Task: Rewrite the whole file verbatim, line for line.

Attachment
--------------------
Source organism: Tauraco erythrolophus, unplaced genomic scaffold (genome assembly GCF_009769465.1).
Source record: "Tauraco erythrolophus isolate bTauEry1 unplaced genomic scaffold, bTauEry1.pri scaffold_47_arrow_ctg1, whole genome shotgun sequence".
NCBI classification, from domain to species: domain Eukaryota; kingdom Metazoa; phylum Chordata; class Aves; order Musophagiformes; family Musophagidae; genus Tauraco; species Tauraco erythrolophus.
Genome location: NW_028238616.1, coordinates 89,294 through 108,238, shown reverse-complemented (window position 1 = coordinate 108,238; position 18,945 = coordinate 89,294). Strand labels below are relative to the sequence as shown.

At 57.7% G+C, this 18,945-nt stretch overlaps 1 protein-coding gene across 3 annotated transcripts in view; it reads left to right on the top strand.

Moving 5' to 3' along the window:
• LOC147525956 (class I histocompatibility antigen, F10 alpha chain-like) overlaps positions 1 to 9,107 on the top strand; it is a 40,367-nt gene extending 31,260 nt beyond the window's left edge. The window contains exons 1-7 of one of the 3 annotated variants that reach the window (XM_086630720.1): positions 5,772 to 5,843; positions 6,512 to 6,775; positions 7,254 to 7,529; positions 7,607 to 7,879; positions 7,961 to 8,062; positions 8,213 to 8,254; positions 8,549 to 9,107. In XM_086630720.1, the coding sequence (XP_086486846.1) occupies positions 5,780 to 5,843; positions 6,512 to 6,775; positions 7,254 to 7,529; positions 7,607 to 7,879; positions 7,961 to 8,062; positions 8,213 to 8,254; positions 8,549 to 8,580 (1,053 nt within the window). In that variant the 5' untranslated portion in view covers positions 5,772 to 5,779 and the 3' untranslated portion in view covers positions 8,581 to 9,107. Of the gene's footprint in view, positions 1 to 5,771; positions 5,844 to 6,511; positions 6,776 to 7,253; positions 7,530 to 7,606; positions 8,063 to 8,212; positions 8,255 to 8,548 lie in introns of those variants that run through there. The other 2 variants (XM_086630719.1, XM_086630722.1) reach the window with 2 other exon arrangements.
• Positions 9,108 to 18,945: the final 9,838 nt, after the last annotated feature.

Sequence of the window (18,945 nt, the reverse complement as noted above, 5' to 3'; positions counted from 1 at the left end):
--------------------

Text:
Source organism: Tauraco erythrolophus, unplaced genomic scaffold (genome assembly GCF_009769465.1).
Source record: "Tauraco erythrolophus isolate bTauEry1 unplaced genomic scaffold, bTauEry1.pri scaffold_47_arrow_ctg1, whole genome shotgun sequence".
NCBI classification, from domain to species: domain Eukaryota; kingdom Metazoa; phylum Chordata; class Aves; order Musophagiformes; family Musophagidae; genus Tauraco; species Tauraco erythrolophus.
Genome location: NW_028238616.1, coordinates 89,294 through 108,238, shown reverse-complemented (window position 1 = coordinate 108,238; position 18,945 = coordinate 89,294). Strand labels below are relative to the sequence as shown.

At 57.7% G+C, this 18,945-nt stretch overlaps 1 protein-coding gene across 3 annotated transcripts in view; it reads left to right on the top strand.

Moving 5' to 3' along the window:
• LOC147525956 (class I histocompatibility antigen, F10 alpha chain-like) overlaps positions 1 to 9,107 on the top strand; it is a 40,367-nt gene extending 31,260 nt beyond the window's left edge. The window contains exons 1-7 of one of the 3 annotated variants that reach the window (XM_086630720.1): positions 5,772 to 5,843; positions 6,512 to 6,775; positions 7,254 to 7,529; positions 7,607 to 7,879; positions 7,961 to 8,062; positions 8,213 to 8,254; positions 8,549 to 9,107. In XM_086630720.1, the coding sequence (XP_086486846.1) occupies positions 5,780 to 5,843; positions 6,512 to 6,775; positions 7,254 to 7,529; positions 7,607 to 7,879; positions 7,961 to 8,062; positions 8,213 to 8,254; positions 8,549 to 8,580 (1,053 nt within the window). In that variant the 5' untranslated portion in view covers positions 5,772 to 5,779 and the 3' untranslated portion in view covers positions 8,581 to 9,107. Of the gene's footprint in view, positions 1 to 5,771; positions 5,844 to 6,511; positions 6,776 to 7,253; positions 7,530 to 7,606; positions 8,063 to 8,212; positions 8,255 to 8,548 lie in introns of those variants that run through there. The other 2 variants (XM_086630719.1, XM_086630722.1) reach the window with 2 other exon arrangements.
• Positions 9,108 to 18,945: the final 9,838 nt, after the last annotated feature.

Sequence of the window (18,945 nt, the reverse complement as noted above, 5' to 3'; positions counted from 1 at the left end):